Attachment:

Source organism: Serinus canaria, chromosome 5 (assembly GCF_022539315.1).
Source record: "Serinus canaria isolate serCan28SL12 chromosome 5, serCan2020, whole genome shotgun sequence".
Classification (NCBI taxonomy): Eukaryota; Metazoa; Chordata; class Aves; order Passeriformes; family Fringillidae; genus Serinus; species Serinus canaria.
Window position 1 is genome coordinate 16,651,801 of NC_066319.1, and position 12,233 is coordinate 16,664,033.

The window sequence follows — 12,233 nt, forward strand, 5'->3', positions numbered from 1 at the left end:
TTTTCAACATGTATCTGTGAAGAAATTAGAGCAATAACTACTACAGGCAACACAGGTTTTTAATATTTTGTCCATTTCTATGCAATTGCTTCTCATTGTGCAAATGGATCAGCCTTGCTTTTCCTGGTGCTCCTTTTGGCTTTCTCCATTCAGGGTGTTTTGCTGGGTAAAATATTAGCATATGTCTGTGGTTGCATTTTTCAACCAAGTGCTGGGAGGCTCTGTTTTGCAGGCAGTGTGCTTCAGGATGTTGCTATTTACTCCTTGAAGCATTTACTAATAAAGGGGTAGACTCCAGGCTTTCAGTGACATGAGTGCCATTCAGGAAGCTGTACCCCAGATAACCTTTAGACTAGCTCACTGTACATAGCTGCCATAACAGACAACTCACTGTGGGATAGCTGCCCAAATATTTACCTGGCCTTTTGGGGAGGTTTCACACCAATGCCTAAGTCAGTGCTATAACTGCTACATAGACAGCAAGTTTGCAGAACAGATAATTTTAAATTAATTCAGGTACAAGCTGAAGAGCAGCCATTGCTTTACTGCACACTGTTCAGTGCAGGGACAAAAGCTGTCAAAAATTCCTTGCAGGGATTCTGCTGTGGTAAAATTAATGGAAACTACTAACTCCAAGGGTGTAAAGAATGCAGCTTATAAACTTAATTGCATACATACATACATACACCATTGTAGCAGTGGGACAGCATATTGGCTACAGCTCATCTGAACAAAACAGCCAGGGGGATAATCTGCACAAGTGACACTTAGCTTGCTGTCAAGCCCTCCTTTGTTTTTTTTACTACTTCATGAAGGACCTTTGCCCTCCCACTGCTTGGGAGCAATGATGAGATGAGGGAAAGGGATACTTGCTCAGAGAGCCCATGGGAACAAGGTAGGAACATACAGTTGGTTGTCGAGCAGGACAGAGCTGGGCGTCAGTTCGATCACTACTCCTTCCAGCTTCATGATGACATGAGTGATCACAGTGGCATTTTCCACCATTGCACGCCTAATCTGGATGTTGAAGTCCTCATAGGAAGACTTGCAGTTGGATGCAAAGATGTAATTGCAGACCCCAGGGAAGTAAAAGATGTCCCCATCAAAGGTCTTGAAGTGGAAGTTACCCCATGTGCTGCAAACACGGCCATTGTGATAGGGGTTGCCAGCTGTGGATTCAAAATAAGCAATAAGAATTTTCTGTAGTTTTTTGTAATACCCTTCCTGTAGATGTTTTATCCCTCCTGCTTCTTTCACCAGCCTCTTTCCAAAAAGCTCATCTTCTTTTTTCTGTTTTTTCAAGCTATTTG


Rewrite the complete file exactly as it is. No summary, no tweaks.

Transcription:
Source organism: Serinus canaria, chromosome 5 (assembly GCF_022539315.1).
Source record: "Serinus canaria isolate serCan28SL12 chromosome 5, serCan2020, whole genome shotgun sequence".
Classification (NCBI taxonomy): Eukaryota; Metazoa; Chordata; class Aves; order Passeriformes; family Fringillidae; genus Serinus; species Serinus canaria.
Window position 1 is genome coordinate 16,651,801 of NC_066319.1, and position 12,233 is coordinate 16,664,033.

The window sequence follows — 12,233 nt, forward strand, 5'->3', positions numbered from 1 at the left end:
TTTTCAACATGTATCTGTGAAGAAATTAGAGCAATAACTACTACAGGCAACACAGGTTTTTAATATTTTGTCCATTTCTATGCAATTGCTTCTCATTGTGCAAATGGATCAGCCTTGCTTTTCCTGGTGCTCCTTTTGGCTTTCTCCATTCAGGGTGTTTTGCTGGGTAAAATATTAGCATATGTCTGTGGTTGCATTTTTCAACCAAGTGCTGGGAGGCTCTGTTTTGCAGGCAGTGTGCTTCAGGATGTTGCTATTTACTCCTTGAAGCATTTACTAATAAAGGGGTAGACTCCAGGCTTTCAGTGACATGAGTGCCATTCAGGAAGCTGTACCCCAGATAACCTTTAGACTAGCTCACTGTACATAGCTGCCATAACAGACAACTCACTGTGGGATAGCTGCCCAAATATTTACCTGGCCTTTTGGGGAGGTTTCACACCAATGCCTAAGTCAGTGCTATAACTGCTACATAGACAGCAAGTTTGCAGAACAGATAATTTTAAATTAATTCAGGTACAAGCTGAAGAGCAGCCATTGCTTTACTGCACACTGTTCAGTGCAGGGACAAAAGCTGTCAAAAATTCCTTGCAGGGATTCTGCTGTGGTAAAATTAATGGAAACTACTAACTCCAAGGGTGTAAAGAATGCAGCTTATAAACTTAATTGCATACATACATACATACACCATTGTAGCAGTGGGACAGCATATTGGCTACAGCTCATCTGAACAAAACAGCCAGGGGGATAATCTGCACAAGTGACACTTAGCTTGCTGTCAAGCCCTCCTTTGTTTTTTTTACTACTTCATGAAGGACCTTTGCCCTCCCACTGCTTGGGAGCAATGATGAGATGAGGGAAAGGGATACTTGCTCAGAGAGCCCATGGGAACAAGGTAGGAACATACAGTTGGTTGTCGAGCAGGACAGAGCTGGGCGTCAGTTCGATCACTACTCCTTCCAGCTTCATGATGACATGAGTGATCACAGTGGCATTTTCCACCATTGCACGCCTAATCTGGATGTTGAAGTCCTCATAGGAAGACTTGCAGTTGGATGCAAAGATGTAATTGCAGACCCCAGGGAAGTAAAAGATGTCCCCATCAAAGGTCTTGAAGTGGAAGTTACCCCATGTGCTGCAAACACGGCCATTGTGATAGGGGTTGCCAGCTGTGGATTCAAAATAAGCAATAAGAATTTTCTGTAGTTTTTTGTAATACCCTTCCTGTAGATGTTTTATCCCTCCTGCTTCTTTCACCAGCCTCTTTCCAAAAAGCTCATCTTCTTTTTTCTGTTTTTTCAAGCTATTTG